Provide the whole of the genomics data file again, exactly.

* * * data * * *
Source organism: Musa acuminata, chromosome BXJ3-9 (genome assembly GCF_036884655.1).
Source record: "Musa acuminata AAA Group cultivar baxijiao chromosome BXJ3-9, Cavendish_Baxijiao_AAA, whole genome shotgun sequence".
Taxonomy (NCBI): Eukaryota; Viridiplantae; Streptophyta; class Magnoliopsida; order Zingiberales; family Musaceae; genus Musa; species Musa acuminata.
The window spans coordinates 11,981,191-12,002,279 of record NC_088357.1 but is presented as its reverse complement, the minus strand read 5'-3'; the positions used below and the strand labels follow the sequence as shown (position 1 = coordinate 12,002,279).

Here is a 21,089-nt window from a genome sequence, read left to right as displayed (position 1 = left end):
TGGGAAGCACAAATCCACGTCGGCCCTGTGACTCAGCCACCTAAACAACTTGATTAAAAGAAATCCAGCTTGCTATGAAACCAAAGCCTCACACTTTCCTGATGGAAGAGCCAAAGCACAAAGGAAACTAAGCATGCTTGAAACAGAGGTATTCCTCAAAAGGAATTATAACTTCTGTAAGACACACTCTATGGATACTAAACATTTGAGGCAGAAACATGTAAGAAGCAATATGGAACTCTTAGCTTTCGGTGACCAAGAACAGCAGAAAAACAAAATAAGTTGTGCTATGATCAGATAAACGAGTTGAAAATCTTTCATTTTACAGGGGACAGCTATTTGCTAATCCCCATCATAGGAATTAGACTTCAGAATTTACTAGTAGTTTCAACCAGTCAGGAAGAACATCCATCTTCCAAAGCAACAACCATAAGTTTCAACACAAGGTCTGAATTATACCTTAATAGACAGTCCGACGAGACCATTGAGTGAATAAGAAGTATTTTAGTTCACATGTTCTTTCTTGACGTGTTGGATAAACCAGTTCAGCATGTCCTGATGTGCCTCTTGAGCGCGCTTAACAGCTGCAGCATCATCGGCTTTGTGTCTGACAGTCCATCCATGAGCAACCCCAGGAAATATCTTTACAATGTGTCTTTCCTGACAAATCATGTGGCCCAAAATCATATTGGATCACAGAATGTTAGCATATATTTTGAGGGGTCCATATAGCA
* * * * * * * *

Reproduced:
Source organism: Musa acuminata, chromosome BXJ3-9 (genome assembly GCF_036884655.1).
Source record: "Musa acuminata AAA Group cultivar baxijiao chromosome BXJ3-9, Cavendish_Baxijiao_AAA, whole genome shotgun sequence".
Taxonomy (NCBI): Eukaryota; Viridiplantae; Streptophyta; class Magnoliopsida; order Zingiberales; family Musaceae; genus Musa; species Musa acuminata.
The window spans coordinates 11,981,191-12,002,279 of record NC_088357.1 but is presented as its reverse complement, the minus strand read 5'-3'; the positions used below and the strand labels follow the sequence as shown (position 1 = coordinate 12,002,279).

Here is a 21,089-nt window from a genome sequence, read left to right as displayed (position 1 = left end):
TGGGAAGCACAAATCCACGTCGGCCCTGTGACTCAGCCACCTAAACAACTTGATTAAAAGAAATCCAGCTTGCTATGAAACCAAAGCCTCACACTTTCCTGATGGAAGAGCCAAAGCACAAAGGAAACTAAGCATGCTTGAAACAGAGGTATTCCTCAAAAGGAATTATAACTTCTGTAAGACACACTCTATGGATACTAAACATTTGAGGCAGAAACATGTAAGAAGCAATATGGAACTCTTAGCTTTCGGTGACCAAGAACAGCAGAAAAACAAAATAAGTTGTGCTATGATCAGATAAACGAGTTGAAAATCTTTCATTTTACAGGGGACAGCTATTTGCTAATCCCCATCATAGGAATTAGACTTCAGAATTTACTAGTAGTTTCAACCAGTCAGGAAGAACATCCATCTTCCAAAGCAACAACCATAAGTTTCAACACAAGGTCTGAATTATACCTTAATAGACAGTCCGACGAGACCATTGAGTGAATAAGAAGTATTTTAGTTCACATGTTCTTTCTTGACGTGTTGGATAAACCAGTTCAGCATGTCCTGATGTGCCTCTTGAGCGCGCTTAACAGCTGCAGCATCATCGGCTTTGTGTCTGACAGTCCATCCATGAGCAACCCCAGGAAATATCTTTACAATGTGTCTTTCCTGACAAATCATGTGGCCCAAAATCATATTGGATCACAGAATGTTAGCATATATTTTGAGGGGTCCATATAGCA